In his philosophical reflections on the art of lingering, acclaimed cultural theorist Byung-Chul Han argues that the value we attach today to the <i>vita activa</i> is producing a crisis in our sense of time. Our attachment to the <i>vita activa</i> creates an imperative to work which degrades the human being into a labouring animal, an <i>animal laborans</i>. At the same time, the hyperactivity which characterizes our daily routines robs human beings of the capacity to linger and the faculty of contemplation. It therefore becomes impossible to experience time as fulfilling.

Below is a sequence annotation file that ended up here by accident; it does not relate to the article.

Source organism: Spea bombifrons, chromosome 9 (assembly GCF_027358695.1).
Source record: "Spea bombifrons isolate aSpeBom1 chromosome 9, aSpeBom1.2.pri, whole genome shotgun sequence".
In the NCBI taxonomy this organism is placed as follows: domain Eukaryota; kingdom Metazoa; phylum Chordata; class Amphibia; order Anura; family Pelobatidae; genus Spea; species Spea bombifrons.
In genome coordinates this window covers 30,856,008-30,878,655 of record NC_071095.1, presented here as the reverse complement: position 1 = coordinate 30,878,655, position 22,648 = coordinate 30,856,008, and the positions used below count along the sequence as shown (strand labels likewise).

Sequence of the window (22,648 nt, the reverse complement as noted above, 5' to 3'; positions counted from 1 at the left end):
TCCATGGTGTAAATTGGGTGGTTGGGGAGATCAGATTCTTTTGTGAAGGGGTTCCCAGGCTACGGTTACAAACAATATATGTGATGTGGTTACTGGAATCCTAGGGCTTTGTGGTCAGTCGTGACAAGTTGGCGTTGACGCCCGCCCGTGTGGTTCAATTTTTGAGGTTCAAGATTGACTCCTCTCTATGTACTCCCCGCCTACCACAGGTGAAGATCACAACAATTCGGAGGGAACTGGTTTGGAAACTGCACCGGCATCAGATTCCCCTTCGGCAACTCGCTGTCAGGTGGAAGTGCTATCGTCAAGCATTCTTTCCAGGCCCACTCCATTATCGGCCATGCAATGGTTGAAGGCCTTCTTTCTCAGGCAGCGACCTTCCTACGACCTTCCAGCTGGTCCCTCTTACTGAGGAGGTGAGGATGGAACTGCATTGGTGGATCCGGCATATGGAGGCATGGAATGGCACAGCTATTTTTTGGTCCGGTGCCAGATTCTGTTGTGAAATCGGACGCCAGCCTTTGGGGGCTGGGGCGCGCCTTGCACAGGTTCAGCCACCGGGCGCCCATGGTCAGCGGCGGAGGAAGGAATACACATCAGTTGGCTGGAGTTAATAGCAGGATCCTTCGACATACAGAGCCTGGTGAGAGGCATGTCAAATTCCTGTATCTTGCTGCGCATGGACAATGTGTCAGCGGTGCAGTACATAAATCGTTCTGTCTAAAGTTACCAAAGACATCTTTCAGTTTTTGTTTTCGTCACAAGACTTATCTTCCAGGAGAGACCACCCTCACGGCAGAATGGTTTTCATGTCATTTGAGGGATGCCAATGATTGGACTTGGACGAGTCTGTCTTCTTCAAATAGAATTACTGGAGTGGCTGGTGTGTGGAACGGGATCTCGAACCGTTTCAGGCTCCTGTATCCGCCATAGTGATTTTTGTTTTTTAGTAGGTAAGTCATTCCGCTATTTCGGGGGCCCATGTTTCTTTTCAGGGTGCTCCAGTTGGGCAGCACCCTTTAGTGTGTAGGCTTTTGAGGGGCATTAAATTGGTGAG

Drawing on a range of thinkers including Heidegger, Nietzsche and Arendt, Han argues that we can overcome this temporal crisis only by revitalizing the <i>vita contemplativa</i> and relearning the art of lingering. For what distinguishes humans from other animals is the capacity for reflection and contemplation, and when life regains this capacity, this art of lingering, it gains in time and space, in duration and vastness.
With his hallmark ability to bring the resources of philosophy and cultural theory to bear on the conditions of modern life, Byung-Chul Han’s meditation on time will interest a wide readership in cultural theory, philosophy and beyond.